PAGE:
Optical & digital zoom

In many situations, you may want to get "close" to a subject without moving physically closer—for example, when you don't want to break the mood of a scene, when you can't get closer because of an obstacle, or when the object of your attention might enjoy having you for lunch. The zoom control on your digital camera will let you get "close" enough to capture that bigger image. It will also let you zoom out to include a wide angle of view.

Digital cameras may be equipped with an optical zoom lens, optical and digital zoom settings, or a digital zoom only.

What is optical zoom?
Optical zoom lenses physically extend to magnify your subject. A motor controls the lens movement. When you press the switch to "W" or "T," the subject is either magnified or reduced in size. The "W" stands for "wide-angle" (reduce). The "T" stands for "telephoto" (magnify).

What is digital zoom?
Digital zoom crops your image and magnifies the result of the cropping. This magnification process is called interpolation. To make the cropped area bigger, digital zoom makes up, or interpolates, pixels to add to the image, which may give less than satisfactory results.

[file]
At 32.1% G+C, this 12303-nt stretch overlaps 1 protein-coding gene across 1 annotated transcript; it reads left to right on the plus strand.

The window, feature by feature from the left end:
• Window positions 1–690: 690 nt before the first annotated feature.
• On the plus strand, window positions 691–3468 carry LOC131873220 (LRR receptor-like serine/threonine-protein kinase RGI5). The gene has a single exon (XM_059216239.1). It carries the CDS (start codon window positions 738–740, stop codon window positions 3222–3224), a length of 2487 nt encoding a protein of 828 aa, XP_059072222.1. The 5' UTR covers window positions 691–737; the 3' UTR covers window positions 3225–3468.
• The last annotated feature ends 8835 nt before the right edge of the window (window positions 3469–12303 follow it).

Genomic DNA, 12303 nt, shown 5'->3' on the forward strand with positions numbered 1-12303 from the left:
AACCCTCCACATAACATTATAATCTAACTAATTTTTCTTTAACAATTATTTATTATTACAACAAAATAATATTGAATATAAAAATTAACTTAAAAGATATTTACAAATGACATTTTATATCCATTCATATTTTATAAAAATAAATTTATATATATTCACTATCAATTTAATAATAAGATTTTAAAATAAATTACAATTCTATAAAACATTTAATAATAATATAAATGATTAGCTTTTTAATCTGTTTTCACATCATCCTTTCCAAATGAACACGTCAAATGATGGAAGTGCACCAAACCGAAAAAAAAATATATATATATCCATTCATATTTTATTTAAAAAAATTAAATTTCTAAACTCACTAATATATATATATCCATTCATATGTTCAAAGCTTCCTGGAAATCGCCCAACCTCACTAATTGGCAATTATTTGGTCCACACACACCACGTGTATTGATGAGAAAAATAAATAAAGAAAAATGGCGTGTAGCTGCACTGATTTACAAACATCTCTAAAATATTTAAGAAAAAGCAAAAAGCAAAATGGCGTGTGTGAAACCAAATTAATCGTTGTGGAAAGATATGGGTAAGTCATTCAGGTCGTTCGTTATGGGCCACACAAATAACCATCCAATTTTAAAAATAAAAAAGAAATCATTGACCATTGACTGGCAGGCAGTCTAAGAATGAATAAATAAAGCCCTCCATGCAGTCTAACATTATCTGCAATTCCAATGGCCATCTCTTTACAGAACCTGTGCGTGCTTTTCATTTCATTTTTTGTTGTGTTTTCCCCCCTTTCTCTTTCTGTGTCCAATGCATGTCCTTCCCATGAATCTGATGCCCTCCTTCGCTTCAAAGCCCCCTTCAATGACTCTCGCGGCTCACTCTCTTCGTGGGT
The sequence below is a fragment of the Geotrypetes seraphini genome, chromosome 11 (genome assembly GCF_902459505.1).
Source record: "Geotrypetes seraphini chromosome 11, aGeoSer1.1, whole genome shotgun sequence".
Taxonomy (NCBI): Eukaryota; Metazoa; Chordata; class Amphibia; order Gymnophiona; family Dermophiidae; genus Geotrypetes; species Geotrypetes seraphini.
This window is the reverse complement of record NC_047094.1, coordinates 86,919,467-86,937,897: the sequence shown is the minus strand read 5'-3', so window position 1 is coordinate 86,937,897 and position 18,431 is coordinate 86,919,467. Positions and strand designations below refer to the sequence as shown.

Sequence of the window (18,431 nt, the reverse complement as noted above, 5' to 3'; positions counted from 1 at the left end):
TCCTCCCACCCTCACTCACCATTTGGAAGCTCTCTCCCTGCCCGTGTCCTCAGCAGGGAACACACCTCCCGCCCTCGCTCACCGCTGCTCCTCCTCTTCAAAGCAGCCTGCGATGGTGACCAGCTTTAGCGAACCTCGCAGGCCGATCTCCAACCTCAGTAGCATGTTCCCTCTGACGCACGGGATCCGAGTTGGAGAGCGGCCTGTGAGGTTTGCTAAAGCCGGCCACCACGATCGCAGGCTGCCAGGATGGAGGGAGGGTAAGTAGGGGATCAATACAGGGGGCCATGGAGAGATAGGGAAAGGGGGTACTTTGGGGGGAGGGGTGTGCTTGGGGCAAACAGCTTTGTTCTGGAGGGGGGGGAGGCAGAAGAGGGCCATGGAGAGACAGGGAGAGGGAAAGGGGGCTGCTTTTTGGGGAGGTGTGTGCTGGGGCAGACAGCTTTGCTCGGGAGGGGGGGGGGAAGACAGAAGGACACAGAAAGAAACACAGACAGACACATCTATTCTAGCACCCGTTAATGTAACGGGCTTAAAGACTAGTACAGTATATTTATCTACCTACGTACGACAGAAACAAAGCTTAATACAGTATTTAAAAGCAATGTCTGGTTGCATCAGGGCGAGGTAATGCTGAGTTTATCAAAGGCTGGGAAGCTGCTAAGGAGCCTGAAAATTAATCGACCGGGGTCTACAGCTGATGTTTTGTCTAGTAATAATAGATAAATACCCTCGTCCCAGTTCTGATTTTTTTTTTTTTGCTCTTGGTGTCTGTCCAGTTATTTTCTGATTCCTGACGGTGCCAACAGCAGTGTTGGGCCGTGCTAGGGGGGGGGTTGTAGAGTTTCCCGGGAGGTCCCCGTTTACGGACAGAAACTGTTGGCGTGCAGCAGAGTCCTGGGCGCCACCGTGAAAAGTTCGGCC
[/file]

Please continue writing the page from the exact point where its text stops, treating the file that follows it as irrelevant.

Using the digital zoom allows you to get closer to your subject when you want to be discreet about taking pictures, like at a graduation or a religious ceremony. Sacrificing image quality to capture the moment is more important than not getting the picture at all.

If you plan to use this mode, purchase a telephoto lens attachment so you don't have to use the digital zoom. Of course, you may use the digital zoom along with the telephoto lens attachment.

Setting up your digital zoom features depends on the type of digital camera you have. In general, the camera will allow you to zoom continuously from optical to digital or stop the optical zoom and then press the zoom switch a second time to engage digital zoom. Check your camera manual to determine your zoom settings.